Tysons Corner has 46 million square feet (4.3 million m²) of office and retail space, making it an important business district in its own right and the classic example of an edge city. Notable Northern Virginia companies and structures are often referred to as being located in McLean or Vienna rather than Tysons Corner.
Tysons Corner is the opposite of a bedroom community, with a daytime population greater than 100,000 and a nighttime population of less than 20,000. Local urban planners envision up to 200,000 jobs and 100,000 residents in coming decades.
To local residents, Tysons Corner is the area around the intersection of State Route 123 (Chain Bridge Road) and State Route 7 (Leesburg Pike), which, as recently as the 1950s, was a quiet rural intersection flanked by a few small stores. Tysons Corner Center, a large shopping mall, is located here, and is a main attraction for nonresidents. Tysons Corner also houses many smaller shopping centers and stores (including the Tysons Galleria mall), along with a significant number of car dealerships. In recent years, the influx of technology companies into Northern Virginia has brought many new office buildings and hotels to the landscape.
There were 8,814 households out of which 20.8% had children under the age of 18 living with them, 42.0% were married couples living together, 6.8% had a female householder with no husband present, and 48.8% were non-families. 39.0% of all households were made up of individuals and 7.9% had someone living alone who was 65 years of age or older. The average household size was 2.10 and the average family size was 2.86.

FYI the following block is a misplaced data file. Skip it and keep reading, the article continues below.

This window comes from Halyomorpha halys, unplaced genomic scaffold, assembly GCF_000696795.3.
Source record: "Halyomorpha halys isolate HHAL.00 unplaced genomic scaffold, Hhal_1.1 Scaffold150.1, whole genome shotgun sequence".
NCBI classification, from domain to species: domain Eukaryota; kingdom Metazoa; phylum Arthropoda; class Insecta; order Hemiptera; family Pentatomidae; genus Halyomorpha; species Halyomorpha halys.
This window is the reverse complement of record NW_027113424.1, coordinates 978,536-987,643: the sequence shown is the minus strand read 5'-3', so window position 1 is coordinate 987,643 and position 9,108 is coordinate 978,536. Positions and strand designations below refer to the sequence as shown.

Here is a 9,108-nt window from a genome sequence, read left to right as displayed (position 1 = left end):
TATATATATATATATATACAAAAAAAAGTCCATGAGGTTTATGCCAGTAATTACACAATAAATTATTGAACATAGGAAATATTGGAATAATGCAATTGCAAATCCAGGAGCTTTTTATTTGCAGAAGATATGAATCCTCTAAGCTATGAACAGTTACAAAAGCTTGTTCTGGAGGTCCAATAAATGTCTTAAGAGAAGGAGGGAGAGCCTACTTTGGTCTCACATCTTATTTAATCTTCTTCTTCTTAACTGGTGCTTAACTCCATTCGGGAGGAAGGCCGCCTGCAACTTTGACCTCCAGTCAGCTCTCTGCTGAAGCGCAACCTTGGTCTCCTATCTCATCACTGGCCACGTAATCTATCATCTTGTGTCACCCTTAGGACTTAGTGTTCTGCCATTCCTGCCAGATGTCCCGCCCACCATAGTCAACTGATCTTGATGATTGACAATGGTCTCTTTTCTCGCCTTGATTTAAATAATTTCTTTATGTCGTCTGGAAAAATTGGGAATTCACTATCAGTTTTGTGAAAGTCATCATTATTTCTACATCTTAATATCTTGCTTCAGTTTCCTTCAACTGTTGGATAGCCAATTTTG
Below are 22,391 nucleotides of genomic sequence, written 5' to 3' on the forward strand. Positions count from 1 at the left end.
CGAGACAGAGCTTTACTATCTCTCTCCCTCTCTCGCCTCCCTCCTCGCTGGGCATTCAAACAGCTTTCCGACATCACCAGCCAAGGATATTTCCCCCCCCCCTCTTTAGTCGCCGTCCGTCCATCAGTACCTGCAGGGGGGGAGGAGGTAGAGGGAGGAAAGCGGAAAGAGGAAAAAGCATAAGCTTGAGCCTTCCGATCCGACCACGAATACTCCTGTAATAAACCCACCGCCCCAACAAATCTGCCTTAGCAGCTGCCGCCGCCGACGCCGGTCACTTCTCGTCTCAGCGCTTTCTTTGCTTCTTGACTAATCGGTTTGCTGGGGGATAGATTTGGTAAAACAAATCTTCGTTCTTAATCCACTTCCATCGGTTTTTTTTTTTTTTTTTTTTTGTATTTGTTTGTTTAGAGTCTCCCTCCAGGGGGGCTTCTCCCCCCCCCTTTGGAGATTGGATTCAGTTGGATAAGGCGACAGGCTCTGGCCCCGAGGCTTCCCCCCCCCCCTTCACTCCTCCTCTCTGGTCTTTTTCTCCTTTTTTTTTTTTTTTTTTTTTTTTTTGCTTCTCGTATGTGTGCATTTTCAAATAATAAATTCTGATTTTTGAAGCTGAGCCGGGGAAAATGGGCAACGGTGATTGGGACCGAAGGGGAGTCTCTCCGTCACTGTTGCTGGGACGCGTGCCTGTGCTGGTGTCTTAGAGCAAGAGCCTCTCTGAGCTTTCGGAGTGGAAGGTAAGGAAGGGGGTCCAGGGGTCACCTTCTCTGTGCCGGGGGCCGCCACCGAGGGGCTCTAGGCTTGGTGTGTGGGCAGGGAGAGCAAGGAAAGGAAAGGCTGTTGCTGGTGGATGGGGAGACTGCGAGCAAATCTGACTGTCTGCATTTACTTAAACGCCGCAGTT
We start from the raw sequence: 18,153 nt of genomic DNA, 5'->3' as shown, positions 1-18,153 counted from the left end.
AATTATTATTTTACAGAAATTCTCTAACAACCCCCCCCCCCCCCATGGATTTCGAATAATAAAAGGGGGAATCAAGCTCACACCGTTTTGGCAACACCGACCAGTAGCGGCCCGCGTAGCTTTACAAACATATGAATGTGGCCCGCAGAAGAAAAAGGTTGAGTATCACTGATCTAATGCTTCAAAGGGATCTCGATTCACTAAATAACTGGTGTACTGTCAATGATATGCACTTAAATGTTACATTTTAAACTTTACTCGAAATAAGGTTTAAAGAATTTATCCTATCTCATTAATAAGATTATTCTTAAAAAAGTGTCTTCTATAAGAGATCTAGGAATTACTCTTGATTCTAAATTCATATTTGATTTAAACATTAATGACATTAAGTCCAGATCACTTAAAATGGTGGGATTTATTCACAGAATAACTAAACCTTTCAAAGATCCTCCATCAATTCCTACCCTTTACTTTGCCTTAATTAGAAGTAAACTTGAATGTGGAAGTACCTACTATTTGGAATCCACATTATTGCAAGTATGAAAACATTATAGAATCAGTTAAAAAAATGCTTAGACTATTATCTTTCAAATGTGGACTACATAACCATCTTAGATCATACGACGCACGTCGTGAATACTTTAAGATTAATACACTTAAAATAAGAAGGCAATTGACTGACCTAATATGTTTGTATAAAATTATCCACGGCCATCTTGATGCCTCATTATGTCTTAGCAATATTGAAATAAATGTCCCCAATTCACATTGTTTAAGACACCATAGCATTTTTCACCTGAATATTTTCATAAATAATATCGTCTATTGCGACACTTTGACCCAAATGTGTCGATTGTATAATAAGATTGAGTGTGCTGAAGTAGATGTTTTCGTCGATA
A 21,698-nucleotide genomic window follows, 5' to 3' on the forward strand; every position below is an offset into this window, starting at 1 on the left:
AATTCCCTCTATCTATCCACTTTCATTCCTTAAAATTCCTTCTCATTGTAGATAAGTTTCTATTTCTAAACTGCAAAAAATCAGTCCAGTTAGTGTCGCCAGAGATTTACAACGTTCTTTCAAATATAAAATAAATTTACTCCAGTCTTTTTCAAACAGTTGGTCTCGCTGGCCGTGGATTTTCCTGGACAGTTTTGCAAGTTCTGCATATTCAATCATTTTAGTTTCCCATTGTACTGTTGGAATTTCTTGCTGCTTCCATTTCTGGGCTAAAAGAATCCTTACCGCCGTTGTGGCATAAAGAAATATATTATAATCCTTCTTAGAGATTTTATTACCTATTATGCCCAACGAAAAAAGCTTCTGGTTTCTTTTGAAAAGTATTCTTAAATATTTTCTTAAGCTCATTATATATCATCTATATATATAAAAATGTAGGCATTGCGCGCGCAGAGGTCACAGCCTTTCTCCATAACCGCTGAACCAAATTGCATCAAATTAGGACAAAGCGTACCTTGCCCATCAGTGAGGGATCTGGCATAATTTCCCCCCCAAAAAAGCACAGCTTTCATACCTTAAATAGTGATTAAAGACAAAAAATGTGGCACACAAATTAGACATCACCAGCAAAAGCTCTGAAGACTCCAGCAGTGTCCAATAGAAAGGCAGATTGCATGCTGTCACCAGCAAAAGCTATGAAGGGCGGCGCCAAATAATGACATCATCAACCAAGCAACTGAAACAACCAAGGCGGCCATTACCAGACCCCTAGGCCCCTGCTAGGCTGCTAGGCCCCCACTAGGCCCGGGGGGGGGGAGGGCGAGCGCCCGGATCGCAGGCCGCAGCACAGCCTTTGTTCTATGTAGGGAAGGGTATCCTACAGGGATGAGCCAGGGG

The age distribution of the community was 17.8% under the age of 18, 8.0% from 18 to 24, 40.3% from 25 to 44, 23.7% from 45 to 64, and 10.2% who were 65 years of age or older. The median age was 36 years. For every 100 females there were 92.5 males. For every 100 females age 18 and over, there were 90.8 males.
The median income for a household in the community was $74,151, and the median income for a family was $94,227. Males had a median income of $69,659 versus $49,321 for females. The community's per capita income is $47,292. About 5.5% of families and 7.0% of the population were below the poverty line, including 8.3% of those under age 18 and 13.2% of those age 65 or over.
Tysons Corner serves as a "downtown" of Fairfax County, with one quarter of all office space and one eighth of all retail in the county. It is an auto-oriented edge city with severe traffic congestion, and it faces competition from the urban areas of Arlington and newer suburban edge cities such as Dulles.
Fairfax County plans to urbanize Tysons Corner by adding multiple modes of transit, pedestrian-friendly street design, and ground-level retail; however, recent decisions to build above-ground tracks and stations instead of underground tunnels have resulted in controversy.